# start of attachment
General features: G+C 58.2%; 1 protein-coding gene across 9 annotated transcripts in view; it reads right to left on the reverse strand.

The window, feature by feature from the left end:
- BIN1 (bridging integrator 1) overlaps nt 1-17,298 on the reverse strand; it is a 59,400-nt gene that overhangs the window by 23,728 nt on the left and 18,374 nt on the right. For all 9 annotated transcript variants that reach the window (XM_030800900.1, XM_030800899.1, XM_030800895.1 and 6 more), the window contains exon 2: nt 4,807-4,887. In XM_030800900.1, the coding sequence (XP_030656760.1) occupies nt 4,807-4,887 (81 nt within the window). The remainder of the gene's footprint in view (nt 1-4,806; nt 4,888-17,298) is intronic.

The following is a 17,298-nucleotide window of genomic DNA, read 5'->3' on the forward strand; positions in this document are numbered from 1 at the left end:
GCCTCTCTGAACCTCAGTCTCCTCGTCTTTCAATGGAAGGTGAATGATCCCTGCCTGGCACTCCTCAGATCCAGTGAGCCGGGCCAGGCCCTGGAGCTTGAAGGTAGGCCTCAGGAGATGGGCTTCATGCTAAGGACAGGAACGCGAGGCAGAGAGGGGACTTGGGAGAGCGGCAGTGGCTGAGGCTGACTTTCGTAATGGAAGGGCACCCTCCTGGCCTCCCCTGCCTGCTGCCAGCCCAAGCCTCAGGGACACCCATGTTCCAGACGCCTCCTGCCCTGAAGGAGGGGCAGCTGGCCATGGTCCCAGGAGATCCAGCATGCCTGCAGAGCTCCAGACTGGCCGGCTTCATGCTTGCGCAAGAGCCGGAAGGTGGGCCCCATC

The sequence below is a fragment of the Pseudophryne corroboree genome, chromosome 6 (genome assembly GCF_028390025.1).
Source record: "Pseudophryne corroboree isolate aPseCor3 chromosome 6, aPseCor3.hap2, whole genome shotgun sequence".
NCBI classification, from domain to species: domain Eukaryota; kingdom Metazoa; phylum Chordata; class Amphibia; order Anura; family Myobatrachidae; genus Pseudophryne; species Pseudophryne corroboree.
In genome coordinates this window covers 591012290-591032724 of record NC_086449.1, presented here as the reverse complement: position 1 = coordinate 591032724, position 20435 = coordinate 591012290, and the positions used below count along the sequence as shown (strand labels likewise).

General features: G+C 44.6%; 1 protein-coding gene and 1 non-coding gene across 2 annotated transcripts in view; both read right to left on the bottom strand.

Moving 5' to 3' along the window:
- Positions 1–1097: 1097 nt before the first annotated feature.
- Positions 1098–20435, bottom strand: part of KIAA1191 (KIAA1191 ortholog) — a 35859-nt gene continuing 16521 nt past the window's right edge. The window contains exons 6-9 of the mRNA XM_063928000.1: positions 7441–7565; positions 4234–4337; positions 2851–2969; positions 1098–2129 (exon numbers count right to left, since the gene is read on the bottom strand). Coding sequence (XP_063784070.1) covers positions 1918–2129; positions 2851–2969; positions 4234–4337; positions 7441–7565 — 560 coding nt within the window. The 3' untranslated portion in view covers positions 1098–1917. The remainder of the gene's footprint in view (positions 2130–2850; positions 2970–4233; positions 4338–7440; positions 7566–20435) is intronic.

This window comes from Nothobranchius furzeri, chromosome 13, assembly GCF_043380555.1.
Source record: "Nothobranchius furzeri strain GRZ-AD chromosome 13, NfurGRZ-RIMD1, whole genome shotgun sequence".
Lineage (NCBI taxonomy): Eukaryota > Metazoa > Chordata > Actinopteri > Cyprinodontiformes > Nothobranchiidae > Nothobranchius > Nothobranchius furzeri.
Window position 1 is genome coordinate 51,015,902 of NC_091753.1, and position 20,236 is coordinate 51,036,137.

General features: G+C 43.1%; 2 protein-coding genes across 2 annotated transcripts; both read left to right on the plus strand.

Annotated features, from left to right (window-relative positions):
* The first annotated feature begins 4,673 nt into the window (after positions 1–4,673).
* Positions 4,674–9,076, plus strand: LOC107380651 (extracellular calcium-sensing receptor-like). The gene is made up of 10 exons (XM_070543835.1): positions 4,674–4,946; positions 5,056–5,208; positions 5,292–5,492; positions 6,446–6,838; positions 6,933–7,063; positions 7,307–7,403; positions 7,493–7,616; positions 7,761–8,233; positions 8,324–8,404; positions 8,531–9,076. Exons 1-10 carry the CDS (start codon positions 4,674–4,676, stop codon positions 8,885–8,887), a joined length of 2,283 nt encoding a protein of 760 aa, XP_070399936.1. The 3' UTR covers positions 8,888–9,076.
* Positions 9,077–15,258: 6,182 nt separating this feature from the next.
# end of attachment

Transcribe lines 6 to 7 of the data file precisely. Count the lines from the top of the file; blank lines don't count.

The sequence below is a fragment of the Pseudophryne corroboree genome, chromosome 6 (genome assembly GCF_028390025.1).
Source record: "Pseudophryne corroboree isolate aPseCor3 chromosome 6, aPseCor3.hap2, whole genome shotgun sequence".